Calls for deer culling to help Britainâ€™s woodlands
Experts are saying that in order to care for the UKâ€™s woodland and wildlife, deer numbers will have to be reduced
17:18 07 March 2013
The number of deer existing in the UK has caused some worry for researchers. A new study, which is published in the Journal of Wildlife Management, claims that because of the amount of deer, Britain’s woodland and wildlife is suffering.
There are calls from scientists for deer culling to be carried out in order to reduce deer numbers, so that the damage caused to woodland, and the effect this has on wildlife, can be lessened.
The study suggests that around 50per cent of wild deer should be killed in order to strike a balance with the deer population.
However, it is not clear how many deer currently reside in Britain, as the country’s deer numbers will be measured for the first time. It is believed by experts though that there are now more deer than ever before, supposedly reaching as far back as around 10,000 years ago.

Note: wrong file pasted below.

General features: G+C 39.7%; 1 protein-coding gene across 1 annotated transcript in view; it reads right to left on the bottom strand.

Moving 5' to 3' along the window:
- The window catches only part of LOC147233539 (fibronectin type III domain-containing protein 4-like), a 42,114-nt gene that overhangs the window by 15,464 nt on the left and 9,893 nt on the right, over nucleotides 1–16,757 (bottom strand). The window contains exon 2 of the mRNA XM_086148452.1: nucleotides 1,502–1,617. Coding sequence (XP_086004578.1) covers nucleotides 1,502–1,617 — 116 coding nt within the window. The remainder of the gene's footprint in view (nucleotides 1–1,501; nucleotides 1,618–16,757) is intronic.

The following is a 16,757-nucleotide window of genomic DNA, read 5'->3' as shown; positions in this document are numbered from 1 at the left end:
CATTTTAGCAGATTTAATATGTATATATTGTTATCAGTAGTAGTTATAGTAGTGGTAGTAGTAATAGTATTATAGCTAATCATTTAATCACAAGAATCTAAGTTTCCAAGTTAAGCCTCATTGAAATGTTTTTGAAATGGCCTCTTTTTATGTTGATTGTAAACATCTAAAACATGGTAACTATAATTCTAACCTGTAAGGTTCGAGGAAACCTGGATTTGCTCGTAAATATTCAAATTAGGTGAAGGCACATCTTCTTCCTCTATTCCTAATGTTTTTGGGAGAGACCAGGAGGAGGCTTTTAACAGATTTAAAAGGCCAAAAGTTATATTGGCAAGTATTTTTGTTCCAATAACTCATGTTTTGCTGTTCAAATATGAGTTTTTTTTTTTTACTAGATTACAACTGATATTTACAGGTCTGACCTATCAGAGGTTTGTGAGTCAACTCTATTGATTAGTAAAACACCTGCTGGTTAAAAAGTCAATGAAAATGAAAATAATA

An ecologist from the University of East Anglia, Paul Dolman, told The Independent that the numbers are unknown simply because deer have not been counted.
He said: “Deer numbers are increasing because there is no check on them. Deer populations are going through the roof – there is an explosion in numbers.”
One reason for this could be because there has been a change brought about by the modern world, in the sense that there are fewer predators to feed on the deer. Also, perhaps because of today’s situation concerning the matter of hunting, this may also be a reason why deer numbers have apparently flourished.
There are two main types of deer that are originally from the UK, known as the red deer and the roe deer.